The story is simple enough. A trio of men, two elder ones along with the son of their deceased companion from a tragedy 20 years ago, are fishing on an island set in a river in rural Argentina. It becomes evident that they have little respect for the fishing and the catch. They capture a ray by shooting it with a gun, and later, having gotten bored with it, throw the carcass away. The local inhabitants don't take kindly to this disrespect for their resources and plan revenge. Meanwhile a sister duo of temptresses may be luring the trio to their comeuppance.

See photo at https://theworldsrarestbirds.com/wp-content/uploads/2023/11/Would-An-Owl-Pick-Up...
As mentioned in translator Annie McDermott's Afterword, she had difficulty finding information about the so-called quitilipi owl which is apparently named after the town of Quitilipi, Argentina. The owl is reputed to resemble a wildcat. I could not find a photo of one, but I could see where various types of Great Horned Owls might look somewhat like a cat. Image sourced from The World's Rarest Birds.

I hadn't read Argentinian author Selva Almada previously, but she had a very distinctive style especially with her method of telegraphic dialogue speech as can be seen in the example above. The translation by Annie McDermott was excellent, even with the occasional Argentinian Spanish word left untranslated, which added local flavour to the text. I especially enjoyed the informative Translator's Afterword which is a feature that is often dropped or ignored by many publishers.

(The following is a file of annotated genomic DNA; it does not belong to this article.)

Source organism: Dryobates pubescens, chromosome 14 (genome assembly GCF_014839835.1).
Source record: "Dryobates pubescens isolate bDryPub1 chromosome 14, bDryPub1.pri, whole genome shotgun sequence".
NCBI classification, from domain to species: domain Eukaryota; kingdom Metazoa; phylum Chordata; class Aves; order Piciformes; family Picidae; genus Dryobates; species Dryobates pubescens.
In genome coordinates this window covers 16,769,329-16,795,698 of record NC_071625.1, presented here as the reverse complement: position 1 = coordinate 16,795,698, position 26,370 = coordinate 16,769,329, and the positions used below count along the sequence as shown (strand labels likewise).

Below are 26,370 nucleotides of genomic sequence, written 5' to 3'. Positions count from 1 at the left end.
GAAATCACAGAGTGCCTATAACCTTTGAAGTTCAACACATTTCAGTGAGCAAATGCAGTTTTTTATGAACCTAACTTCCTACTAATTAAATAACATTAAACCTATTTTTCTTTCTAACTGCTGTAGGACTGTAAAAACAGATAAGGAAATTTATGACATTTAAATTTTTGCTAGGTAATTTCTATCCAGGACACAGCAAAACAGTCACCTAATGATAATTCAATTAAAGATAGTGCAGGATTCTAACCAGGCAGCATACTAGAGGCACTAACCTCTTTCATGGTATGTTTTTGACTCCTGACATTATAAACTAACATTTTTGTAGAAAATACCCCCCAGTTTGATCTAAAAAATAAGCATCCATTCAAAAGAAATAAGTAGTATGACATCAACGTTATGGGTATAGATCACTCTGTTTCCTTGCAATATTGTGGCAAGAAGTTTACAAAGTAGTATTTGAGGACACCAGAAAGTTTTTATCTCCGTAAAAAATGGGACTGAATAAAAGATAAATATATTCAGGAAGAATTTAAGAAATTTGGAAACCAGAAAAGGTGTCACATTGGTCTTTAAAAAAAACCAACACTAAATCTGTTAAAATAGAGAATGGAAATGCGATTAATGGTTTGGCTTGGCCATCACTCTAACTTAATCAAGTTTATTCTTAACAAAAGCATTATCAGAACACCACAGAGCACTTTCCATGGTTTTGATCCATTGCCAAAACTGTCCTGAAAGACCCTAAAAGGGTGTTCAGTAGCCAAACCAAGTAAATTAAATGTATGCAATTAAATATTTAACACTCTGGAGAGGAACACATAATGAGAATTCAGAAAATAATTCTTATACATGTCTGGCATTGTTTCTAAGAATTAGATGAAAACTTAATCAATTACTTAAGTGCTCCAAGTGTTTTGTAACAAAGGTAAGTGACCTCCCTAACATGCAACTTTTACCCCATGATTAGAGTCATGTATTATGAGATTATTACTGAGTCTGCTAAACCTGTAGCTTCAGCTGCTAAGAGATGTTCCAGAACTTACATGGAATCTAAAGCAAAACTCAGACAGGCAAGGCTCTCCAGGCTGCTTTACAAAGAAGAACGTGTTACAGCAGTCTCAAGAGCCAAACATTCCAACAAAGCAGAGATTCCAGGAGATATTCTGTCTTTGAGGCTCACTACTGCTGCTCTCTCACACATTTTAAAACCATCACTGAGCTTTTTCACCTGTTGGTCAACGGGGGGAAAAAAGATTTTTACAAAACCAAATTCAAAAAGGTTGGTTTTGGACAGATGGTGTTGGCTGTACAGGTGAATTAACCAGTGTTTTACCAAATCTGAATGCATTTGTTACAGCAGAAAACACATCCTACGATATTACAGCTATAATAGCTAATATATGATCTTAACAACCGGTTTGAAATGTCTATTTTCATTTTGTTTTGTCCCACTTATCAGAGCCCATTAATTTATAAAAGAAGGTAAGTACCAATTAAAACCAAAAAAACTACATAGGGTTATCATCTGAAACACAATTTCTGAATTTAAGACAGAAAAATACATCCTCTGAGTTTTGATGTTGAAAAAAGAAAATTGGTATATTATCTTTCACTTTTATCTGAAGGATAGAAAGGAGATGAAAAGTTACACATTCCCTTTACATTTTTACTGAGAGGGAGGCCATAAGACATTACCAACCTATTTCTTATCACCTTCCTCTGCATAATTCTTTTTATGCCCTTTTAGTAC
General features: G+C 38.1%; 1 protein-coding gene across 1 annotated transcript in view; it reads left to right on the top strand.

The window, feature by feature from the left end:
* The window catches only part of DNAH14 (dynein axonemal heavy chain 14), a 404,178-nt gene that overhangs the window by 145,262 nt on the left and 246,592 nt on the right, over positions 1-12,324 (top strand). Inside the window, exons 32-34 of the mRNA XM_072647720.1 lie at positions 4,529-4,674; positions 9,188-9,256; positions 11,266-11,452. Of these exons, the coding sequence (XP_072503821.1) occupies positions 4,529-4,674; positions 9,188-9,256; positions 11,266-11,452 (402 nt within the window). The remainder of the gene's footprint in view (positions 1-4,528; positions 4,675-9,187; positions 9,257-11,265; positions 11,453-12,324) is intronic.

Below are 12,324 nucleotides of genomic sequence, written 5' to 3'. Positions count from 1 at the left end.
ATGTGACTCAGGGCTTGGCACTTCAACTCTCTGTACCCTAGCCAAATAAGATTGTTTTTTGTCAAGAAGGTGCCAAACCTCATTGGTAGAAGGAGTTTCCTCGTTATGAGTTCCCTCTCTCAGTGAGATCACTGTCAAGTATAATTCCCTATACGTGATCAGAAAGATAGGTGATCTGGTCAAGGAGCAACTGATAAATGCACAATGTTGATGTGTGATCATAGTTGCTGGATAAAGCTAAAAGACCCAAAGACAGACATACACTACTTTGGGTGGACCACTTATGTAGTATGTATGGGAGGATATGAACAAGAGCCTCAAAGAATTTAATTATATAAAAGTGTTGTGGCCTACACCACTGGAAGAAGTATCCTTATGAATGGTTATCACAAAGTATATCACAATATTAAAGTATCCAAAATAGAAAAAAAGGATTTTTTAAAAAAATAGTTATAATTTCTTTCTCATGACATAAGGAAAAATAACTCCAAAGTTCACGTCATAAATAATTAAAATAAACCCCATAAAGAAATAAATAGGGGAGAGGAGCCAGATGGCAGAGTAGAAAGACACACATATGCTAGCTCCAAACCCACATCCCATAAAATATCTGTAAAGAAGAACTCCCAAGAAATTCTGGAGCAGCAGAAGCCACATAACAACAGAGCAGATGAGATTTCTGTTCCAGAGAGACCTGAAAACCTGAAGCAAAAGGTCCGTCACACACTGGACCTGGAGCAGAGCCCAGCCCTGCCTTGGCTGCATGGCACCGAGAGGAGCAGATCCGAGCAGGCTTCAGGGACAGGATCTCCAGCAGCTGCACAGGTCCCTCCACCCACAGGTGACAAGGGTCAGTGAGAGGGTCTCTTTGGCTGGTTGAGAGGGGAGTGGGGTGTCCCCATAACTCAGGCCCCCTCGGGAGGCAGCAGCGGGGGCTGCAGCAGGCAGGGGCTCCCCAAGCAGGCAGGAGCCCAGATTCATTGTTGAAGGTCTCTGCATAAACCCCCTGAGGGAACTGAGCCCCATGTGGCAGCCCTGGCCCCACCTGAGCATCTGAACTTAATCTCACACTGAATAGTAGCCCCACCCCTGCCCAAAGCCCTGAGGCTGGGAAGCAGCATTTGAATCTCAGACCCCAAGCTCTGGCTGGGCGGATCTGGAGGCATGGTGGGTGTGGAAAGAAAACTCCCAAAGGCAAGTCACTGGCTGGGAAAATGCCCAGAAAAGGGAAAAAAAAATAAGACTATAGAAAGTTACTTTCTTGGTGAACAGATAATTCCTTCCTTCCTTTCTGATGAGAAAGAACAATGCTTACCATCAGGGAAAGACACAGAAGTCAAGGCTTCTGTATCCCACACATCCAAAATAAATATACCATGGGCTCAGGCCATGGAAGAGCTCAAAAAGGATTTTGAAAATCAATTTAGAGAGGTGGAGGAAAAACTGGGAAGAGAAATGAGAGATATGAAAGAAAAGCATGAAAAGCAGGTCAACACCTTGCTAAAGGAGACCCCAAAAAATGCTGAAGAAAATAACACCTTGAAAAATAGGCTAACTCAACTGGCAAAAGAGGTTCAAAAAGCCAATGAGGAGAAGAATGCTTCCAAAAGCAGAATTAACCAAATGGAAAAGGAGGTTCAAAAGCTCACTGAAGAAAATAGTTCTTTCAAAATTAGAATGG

Soundtrack
The ancient elements of fire and water make regular appearances in Not a River, so I immediately thought of the title track from Free's 1970 breakthrough album which you can listen to on YouTube here or on Spotify here.

Trivia and Links
Not a River is longlisted for the 2024 International Booker Prize with the shortlist to be announced on Tuesday April 9, 2024 and the winner on May 21, 2024. There is a Booker Reading Guide for Not a River here and there is a Booker Q&A interview with author Selva Almada and translator Annie McDermott here.
… (mais)
 
Assinalado
alanteder | 1 outra crítica | Apr 8, 2024 |
Something of hybrid nonfiction/fictionalized investigation into the murders of three young women in Argentina in the 1980s. Through extensive research and interviews, and it exposes the violence, injustice, and misogyny that pervade the society of Argentina. Through skillful storytelling, compassionate tone, and journalistic rigor it is highly effective and heartfelt exploration of a topic that doesn't get the attention it needs.
½
 
Assinalado
stretch | 1 outra crítica | Jan 7, 2024 |

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Associated Authors

Laura Alcoba Translator
Adri Boon Translator
Annie McDermott Translator
Chris Andrews Translator
Christian Hansen Translator
Hanna Axén Translator
Samuel Titan Jr. Translator
Sérgio Molina Translator

Estatísticas

Obras
8
Membros
435
Popularidade
#56,232
Avaliação
½ 3.7
Críticas
9
ISBN
56
Línguas
8
Marcado como favorito
1